What fear would you like to overcome?
What do you do to relax?
What are the best and worst sounds in the world?
What’s something you’ve done that surprised even you?
If you could live anywhere in the world, where would it be?
What’s the most dangerous situation you’ve been in? How did you react?
What’s the funniest thing you’ve ever done?
If you could do something very daring, without fear, what would you do?
Tasha: Where would you go if you could go anywhere in the world?
Father: If I can go anywhere in the world, It’ll probably be to Florida to take you and your sister back to Disney. I miss it. It’s always been a lot of fun. And I love rollercoasters and you girls love it too. All the amusement and all the food, and we always had a good time. All those memories, and doing something like that at your age now and my age now would be very nice. Yeah, that’s where I’d go, right down to Florida, Orlando.
From the initial brainstorming of the interview questions to the final editing, students were given a month to conduct the project, during which time students also worked on their memoir project and completed a half volume of their memoir. Some students told me that the processes of interviewing their parents and crafting their parents’ voices into an audio artifact–adding music, editing out the mumbles, the pauses, the undelivered answers, or not–give students a chance to experience from an outsider’s view who their parents are and what their relationships with them look like. This reframing has helped my students realize that these people are not what they define as “good” parents or “rotten” parents in relation to themselves. They are people with their own mysterious depth, with flaws and virtues, dashed hopes and realized dreams, teen crushes, and even tiny little bits of madness, and probably an inner sense that they’re not much past seventeen themselves.
Dominique, a nineteen years old girl, remarked that she experienced a transformation when she was editing the audio trying to decide whether to keep one part of the audio where her mother was stumbling to come up with an answer. At that moment, she saw how vulnerable her mother was. Her mom is a single mother raising three children, and she doesn’t have the nicest tones when it comes to keeping the household in shape and everyone on track with their study and life. The student, at that point, has written in her memoir about an incident of her mom which greatly affected their relationship. Even though they did not talk about the incident in the interview, Dominique later told me that she’d decided to add a lot more to that section in her book as she did not think from her mother’s perspective and had failed to bring out the nuances of the situation.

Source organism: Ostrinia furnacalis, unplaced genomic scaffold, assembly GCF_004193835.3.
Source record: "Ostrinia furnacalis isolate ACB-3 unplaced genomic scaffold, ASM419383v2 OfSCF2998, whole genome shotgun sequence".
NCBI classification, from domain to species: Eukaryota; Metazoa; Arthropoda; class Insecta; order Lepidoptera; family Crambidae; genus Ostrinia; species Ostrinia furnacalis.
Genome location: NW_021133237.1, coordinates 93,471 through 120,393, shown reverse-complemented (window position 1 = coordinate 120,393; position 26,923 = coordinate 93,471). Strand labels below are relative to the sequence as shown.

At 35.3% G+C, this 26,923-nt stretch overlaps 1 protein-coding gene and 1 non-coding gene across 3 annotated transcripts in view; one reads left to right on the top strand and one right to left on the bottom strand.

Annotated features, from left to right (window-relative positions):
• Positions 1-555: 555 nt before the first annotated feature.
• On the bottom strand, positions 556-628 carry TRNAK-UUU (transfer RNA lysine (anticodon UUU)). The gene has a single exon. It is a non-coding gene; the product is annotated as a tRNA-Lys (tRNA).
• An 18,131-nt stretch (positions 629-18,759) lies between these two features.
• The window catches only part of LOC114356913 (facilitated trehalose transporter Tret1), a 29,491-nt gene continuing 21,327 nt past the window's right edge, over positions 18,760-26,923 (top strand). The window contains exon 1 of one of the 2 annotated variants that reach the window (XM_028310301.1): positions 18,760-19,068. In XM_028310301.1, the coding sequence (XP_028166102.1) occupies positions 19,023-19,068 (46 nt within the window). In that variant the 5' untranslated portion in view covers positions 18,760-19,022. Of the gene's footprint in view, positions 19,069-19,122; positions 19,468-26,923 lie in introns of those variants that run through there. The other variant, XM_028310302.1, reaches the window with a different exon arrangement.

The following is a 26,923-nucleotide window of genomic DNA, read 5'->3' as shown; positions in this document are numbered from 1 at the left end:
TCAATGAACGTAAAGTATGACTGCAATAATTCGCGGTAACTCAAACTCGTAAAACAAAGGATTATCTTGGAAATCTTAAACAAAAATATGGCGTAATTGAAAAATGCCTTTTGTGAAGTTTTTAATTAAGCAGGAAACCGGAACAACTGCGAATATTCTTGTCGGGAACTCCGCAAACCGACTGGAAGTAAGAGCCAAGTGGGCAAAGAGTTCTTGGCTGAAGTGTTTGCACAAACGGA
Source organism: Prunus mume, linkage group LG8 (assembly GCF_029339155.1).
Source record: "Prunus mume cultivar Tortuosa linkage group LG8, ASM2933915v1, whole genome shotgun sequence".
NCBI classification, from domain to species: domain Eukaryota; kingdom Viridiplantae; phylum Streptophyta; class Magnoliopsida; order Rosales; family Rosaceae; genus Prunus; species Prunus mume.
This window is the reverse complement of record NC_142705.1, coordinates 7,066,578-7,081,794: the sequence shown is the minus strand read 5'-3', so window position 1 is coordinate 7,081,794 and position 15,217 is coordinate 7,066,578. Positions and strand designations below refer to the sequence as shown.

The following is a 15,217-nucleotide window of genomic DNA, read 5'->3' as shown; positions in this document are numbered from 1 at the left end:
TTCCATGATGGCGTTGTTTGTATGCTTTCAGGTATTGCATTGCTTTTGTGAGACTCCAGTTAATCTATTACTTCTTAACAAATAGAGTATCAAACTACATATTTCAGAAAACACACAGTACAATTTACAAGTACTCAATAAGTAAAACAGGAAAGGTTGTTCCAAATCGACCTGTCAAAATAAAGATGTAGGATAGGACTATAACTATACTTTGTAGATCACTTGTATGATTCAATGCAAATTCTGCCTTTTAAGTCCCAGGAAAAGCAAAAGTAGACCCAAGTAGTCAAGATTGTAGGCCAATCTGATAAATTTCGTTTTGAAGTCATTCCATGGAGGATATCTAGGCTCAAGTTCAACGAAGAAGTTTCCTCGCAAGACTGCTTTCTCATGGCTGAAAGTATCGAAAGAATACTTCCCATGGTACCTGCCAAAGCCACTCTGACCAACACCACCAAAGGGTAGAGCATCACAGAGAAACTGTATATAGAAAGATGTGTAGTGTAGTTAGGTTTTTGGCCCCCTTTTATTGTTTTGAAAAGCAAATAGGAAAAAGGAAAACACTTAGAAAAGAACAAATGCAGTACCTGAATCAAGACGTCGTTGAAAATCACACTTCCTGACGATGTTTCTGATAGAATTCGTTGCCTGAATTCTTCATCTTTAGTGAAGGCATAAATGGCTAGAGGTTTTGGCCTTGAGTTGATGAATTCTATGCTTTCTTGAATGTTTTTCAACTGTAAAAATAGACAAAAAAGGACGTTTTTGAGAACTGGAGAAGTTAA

Students reflected that sitting down with the parents and treating their voices as artifact worthwhile crafting, the process of exercising “a hexis of care” in digital sampling and remix, has made them realize how much more they would know how to appreciate other people and their opinions when such ethical dispositions were enacted. One drawback of this project is that not all students will have a parent to interview. It is always saddening when my student share with me their traumatic past that involves the loss of their parent(s), which also tends to be how their memoir is themed around in this case. To address this, we do expand our discussion early on to include friends and other family members who are in place of the people we know so well that such an endeavor to deepen our understanding of them can yield the same transformation. Overall, the audio design project prompts students to realize the roles other people play in their life, be it hero or villain, are a matter worth contemplating. This realization, to a degree, functions as a base for the rhetorical virtue that Duffy (2017) advocates for writing teachers and scholars to engage in to create a “good writer” and “better world” (p. 244-246). It is my hope that students will continue to embody such ethical disposition enacted through preserving and crafting the moment of meeting their parents for it to animate in their memoir writing and to create meaningful moments in their life and that of others.
Colton, J. S., & Holmes, S. (2018). Care in remix and digital sampling. In Rhetoric, technology, and the virtues (pp. 74-94). Louisville, CO: Utah State University Press.
Duffy, J. (2017). The good writer: Virtue ethics and the teaching of writing. College English, 79(3), 229-235.
Duffy, J. (2019). Provocations of virtue: Rhetoric, ethics, and the teaching of writing. Logan, UT: Utah State University Press.
Jiang, J., & Tham, J. (2019, February 5). Multimodal design and social advocacy: Charting future directions for design as an interdisciplinary engagement. Retrieved from Digital Rhetoric Collaborative website: https://www.digitalrhetoriccollaborative.org/2019/02/05/multimodal-design-social-advocacy/